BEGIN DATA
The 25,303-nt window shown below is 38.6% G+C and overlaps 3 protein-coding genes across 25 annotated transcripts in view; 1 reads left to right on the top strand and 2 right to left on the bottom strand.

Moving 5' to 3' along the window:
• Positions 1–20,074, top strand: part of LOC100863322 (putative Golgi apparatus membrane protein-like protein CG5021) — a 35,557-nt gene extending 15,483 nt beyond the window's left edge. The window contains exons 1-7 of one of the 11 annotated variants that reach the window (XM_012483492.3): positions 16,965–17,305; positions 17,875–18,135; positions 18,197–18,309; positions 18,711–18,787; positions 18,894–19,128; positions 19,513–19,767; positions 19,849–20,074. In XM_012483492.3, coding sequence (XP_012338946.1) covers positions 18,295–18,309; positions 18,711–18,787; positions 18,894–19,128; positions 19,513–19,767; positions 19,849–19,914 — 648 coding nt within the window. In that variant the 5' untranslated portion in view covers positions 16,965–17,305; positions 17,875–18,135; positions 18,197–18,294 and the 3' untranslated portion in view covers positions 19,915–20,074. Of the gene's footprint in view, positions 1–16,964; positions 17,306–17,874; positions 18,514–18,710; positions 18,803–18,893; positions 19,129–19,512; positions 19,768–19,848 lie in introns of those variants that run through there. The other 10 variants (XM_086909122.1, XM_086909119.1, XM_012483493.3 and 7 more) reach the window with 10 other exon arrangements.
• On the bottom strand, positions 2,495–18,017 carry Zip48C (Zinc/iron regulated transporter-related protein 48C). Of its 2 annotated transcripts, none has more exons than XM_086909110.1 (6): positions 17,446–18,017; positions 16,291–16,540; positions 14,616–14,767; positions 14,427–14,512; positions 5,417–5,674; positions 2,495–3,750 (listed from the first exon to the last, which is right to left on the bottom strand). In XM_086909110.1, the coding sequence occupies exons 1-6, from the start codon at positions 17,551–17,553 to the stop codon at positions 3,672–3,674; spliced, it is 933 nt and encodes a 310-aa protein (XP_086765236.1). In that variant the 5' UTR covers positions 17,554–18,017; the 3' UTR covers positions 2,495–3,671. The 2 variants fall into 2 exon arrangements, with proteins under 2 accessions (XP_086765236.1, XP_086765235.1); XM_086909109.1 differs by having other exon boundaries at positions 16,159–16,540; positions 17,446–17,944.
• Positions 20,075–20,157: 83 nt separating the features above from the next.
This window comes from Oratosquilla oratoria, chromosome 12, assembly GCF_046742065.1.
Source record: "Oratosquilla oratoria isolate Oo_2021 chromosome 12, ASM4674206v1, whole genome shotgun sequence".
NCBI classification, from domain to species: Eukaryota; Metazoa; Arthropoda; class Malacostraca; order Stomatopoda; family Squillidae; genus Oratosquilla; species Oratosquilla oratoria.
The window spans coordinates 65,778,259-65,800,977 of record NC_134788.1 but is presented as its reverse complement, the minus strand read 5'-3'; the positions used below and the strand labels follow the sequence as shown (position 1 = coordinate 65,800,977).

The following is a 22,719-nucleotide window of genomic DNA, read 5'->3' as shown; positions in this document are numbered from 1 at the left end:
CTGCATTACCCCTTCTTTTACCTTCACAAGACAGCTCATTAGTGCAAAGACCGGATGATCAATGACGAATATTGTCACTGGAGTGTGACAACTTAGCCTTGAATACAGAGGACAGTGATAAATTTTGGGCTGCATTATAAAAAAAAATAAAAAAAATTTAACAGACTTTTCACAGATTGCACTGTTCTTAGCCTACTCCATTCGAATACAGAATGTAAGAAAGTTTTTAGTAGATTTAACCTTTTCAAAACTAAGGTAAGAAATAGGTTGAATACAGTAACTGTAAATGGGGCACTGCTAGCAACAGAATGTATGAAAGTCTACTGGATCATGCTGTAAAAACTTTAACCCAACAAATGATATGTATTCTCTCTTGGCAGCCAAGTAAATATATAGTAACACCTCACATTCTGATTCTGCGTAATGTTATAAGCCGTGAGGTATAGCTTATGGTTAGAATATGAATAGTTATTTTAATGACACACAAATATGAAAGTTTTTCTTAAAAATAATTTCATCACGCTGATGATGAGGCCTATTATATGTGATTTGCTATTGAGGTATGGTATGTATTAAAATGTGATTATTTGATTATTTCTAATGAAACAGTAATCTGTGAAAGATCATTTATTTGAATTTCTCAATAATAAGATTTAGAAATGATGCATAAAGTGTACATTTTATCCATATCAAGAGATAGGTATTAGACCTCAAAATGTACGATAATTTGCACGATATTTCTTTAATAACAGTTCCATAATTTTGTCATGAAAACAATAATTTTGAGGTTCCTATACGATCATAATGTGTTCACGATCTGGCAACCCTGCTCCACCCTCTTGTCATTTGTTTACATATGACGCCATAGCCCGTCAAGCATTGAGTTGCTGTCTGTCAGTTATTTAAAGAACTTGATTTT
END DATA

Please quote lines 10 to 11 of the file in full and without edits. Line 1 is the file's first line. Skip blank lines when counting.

The following is a 22,719-nucleotide window of genomic DNA, read 5'->3' as shown; positions in this document are numbered from 1 at the left end:
CTGCATTACCCCTTCTTTTACCTTCACAAGACAGCTCATTAGTGCAAAGACCGGATGATCAATGACGAATATTGTCACTGGAGTGTGACAACTTAGCCTTGAATACAGAGGACAGTGATAAATTTTGGGCTGCATTATAAAAAAAAATAAAAAAAATTTAACAGACTTTTCACAGATTGCACTGTTCTTAGCCTACTCCATTCGAATACAGAATGTAAGAAAGTTTTTAGTAGATTTAACCTTTTCAAAACTAAGGTAAGAAATAGGTTGAATACAGTAACTGTAAATGGGGCACTGCTAGCAACAGAATGTATGAAAGTCTACTGGATCATGCTGTAAAAACTTTAACCCAACAAATGATATGTATTCTCTCTTGGCAGCCAAGTAAATATATAGTAACACCTCACATTCTGATTCTGCGTAATGTTATAAGCCGTGAGGTATAGCTTATGGTTAGAATATGAATAGTTATTTTAATGACACACAAATATGAAAGTTTTTCTTAAAAATAATTTCATCACGCTGATGATGAGGCCTATTATATGTGATTTGCTATTGAGGTATGGTATGTATTAAAATGTGATTATTTGATTATTTCTAATGAAACAGTAATCTGTGAAAGATCATTTATTTGAATTTCTCAATAATAAGATTTAGAAATGATGCATAAAGTGTACATTTTATCCATATCAAGAGATAGGTATTAGACCTCAAAATGTACGATAATTTGCACGATATTTCTTTAATAACAGTTCCATAATTTTGTCATGAAAACAATAATTTTGAGGTTCCTATACGATCATAATGTGTTCACGATCTGGCAACCCTGCTCCACCCTCTTGTCATTTGTTTACATATGACGCCATAGCCCGTCAAGCATTGAGTTGCTGTCTGTCAGTTATTTAAAGAACTTGATTTT